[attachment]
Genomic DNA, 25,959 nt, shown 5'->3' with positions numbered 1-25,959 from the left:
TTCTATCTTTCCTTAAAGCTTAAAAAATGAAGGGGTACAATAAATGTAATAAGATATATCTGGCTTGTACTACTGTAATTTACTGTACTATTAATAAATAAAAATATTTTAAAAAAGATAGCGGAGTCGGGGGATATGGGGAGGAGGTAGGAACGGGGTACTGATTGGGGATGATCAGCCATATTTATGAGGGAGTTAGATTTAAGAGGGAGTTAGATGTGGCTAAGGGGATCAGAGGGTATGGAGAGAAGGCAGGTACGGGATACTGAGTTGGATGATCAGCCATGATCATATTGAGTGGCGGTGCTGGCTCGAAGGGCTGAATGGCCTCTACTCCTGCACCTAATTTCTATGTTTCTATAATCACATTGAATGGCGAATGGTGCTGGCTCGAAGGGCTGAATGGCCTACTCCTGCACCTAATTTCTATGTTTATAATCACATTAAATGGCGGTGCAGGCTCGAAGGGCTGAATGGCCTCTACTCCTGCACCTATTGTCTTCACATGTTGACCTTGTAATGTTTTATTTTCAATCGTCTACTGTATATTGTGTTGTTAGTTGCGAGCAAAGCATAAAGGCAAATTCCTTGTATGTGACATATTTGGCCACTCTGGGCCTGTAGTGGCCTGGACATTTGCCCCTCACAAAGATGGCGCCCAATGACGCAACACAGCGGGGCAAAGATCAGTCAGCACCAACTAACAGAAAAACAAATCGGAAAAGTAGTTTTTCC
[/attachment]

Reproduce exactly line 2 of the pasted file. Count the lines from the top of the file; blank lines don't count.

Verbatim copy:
TTCTATCTTTCCTTAAAGCTTAAAAAATGAAGGGGTACAATAAATGTAATAAGATATATCTGGCTTGTACTACTGTAATTTACTGTACTATTAATAAATAAAAATATTTTAAAAAAGATAGCGGAGTCGGGGGATATGGGGAGGAGGTAGGAACGGGGTACTGATTGGGGATGATCAGCCATATTTATGAGGGAGTTAGATTTAAGAGGGAGTTAGATGTGGCTAAGGGGATCAGAGGGTATGGAGAGAAGGCAGGTACGGGATACTGAGTTGGATGATCAGCCATGATCATATTGAGTGGCGGTGCTGGCTCGAAGGGCTGAATGGCCTCTACTCCTGCACCTAATTTCTATGTTTCTATAATCACATTGAATGGCGAATGGTGCTGGCTCGAAGGGCTGAATGGCCTACTCCTGCACCTAATTTCTATGTTTATAATCACATTAAATGGCGGTGCAGGCTCGAAGGGCTGAATGGCCTCTACTCCTGCACCTATTGTCTTCACATGTTGACCTTGTAATGTTTTATTTTCAATCGTCTACTGTATATTGTGTTGTTAGTTGCGAGCAAAGCATAAAGGCAAATTCCTTGTATGTGACATATTTGGCCACTCTGGGCCTGTAGTGGCCTGGACATTTGCCCCTCACAAAGATGGCGCCCAATGACGCAACACAGCGGGGCAAAGATCAGTCAGCACCAACTAACAGAAAAACAAATCGGAAAAGTAGTTTTTCC